Category Archives: security

securely wiping your hard drive without dban


Well if DBAN doesn’t cut it for some reason there’s always a more native Linux way to do this.

Step one is getting a Linux live CD, DVD or USB stick and boot from that. I used the Debian Live CD myself, which boots into character mode so you don’t end up with XServer not getting your video settings right.

Once you’re in a shell, you can use the shred command to wipe your HD’s data by overwriting it a number of times with random data. I found that out by reading a post by a lad named Jason on the topic which was a nice help. I only had to add the “sudo” call in front of the command to actually allow it to get write access to the disk on Debian.

First figure out what partition/drive you want to wipe by running:

cat /proc/partitions

Then, in my case, I had to run this to wipe sda:

sudo shred -fvz -n 6 /dev/sda

The -fvz basically means, [f]orce write permissions, [v]erbose output so you can see the wiping progress and write [z]ero’s on the last run to hide the wiping. -n 6 tells it to do 6 runs of random data writing.

Using DBAN is still the easier way to get this done, but if that’s causing you trouble you can use this as a backup wiping measure.

Photo by Hugo Chinaglia, cc-licensed.

things I learned from hacking my own wifi access point


I read this article recently on how this guy hacked his neighbours WIFI access point relatively easy. After that I wondered how easy it would be to crack my own WIFI network because my password wasn’t all that complex. In fact, it even has some dictionary words in it. So I got me a copy of BackTrack 5, got up to speed on hacking tools like airdump-ng, aircrack-ng, John the Ripper (love that name) and started cracking.

Here’s what I learned:

  • Getting enough data from a WPA encrypted WIFI access point to start hacking on far away from the crime scene takes only a few minutes if you know what you’re doing.
  • To get access to your WIFI network interface you need to run BackTrack on the bare metal. Running it as a virtualized guest OS in VMWare doesn’t expose your WIFI interface as WIFI. Booting the OS from a USB disk did the trick for me.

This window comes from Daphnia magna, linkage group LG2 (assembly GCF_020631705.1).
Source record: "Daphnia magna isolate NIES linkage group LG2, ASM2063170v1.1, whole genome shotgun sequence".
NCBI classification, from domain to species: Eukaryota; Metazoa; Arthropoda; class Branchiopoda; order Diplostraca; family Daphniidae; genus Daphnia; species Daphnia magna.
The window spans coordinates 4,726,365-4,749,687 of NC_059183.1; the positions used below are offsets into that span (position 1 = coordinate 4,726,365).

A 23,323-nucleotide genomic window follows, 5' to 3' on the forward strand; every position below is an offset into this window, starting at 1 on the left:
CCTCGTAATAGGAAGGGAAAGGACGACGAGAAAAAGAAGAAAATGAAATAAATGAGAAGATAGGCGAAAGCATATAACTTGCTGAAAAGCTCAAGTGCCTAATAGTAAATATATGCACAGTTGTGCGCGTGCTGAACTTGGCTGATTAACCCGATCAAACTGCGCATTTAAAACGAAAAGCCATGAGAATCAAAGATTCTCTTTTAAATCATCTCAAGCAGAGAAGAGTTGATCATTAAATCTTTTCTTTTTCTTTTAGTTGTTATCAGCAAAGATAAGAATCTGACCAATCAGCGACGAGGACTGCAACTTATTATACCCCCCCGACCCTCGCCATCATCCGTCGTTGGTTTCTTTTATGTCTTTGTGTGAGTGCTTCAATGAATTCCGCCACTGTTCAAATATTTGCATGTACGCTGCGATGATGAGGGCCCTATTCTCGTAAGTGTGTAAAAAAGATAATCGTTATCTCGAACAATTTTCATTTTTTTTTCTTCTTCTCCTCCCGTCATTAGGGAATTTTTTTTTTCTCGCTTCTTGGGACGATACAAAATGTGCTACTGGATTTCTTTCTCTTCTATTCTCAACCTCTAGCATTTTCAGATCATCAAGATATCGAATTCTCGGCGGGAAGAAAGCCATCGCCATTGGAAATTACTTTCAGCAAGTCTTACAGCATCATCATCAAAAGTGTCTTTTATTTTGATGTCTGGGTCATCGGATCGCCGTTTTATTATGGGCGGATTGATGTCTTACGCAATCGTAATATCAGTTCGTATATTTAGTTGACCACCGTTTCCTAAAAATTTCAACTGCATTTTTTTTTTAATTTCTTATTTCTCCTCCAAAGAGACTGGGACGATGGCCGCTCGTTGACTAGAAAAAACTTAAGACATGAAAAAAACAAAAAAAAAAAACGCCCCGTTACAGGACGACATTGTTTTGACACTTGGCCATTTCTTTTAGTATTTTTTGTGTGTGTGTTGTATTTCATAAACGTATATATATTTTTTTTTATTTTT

• Don’t save files in /tmp/ on Ubuntu if you plan to reboot. They will get wiped when you reboot. *facepalm*
  • John The Ripper and aircrack-ng exist for Windows as well. Hacking away with the native versions seriously increases your hack attempts per second (800 vs 2700 on my machine) instead of running them on a virtual box. I know this is obvious because you’re running on the native OS, but I just assumed those tools where Linux only at first. Silly me.
  • John the ripper has its brute force limit set to 8 characters at compile time. That means that it’s a bit harder to get hacked if you have a 9 character password because you have to recompile or use the external modes. I ended up using the external modes.
  • Brute forcing a WPA packet for a 9 character password takes ages. Literally! It ran for hours and it didn’t even get close to finishing. At 2700 attempts per second with a 9 character password combining numbers, upper- & lower-case characters it would take about 872 years to find all possible combinations. If you use a 100 laptops like mine simultaneous (Intel i7 2Ghz) that is. Ouch.
  • There’s a bunch of word lists out there containing commonly used passwords. If your password is in one of those lists, chances are it will be found in no-time (2700 passwords per second remember). So it’s a good thing to make that password as random as possible.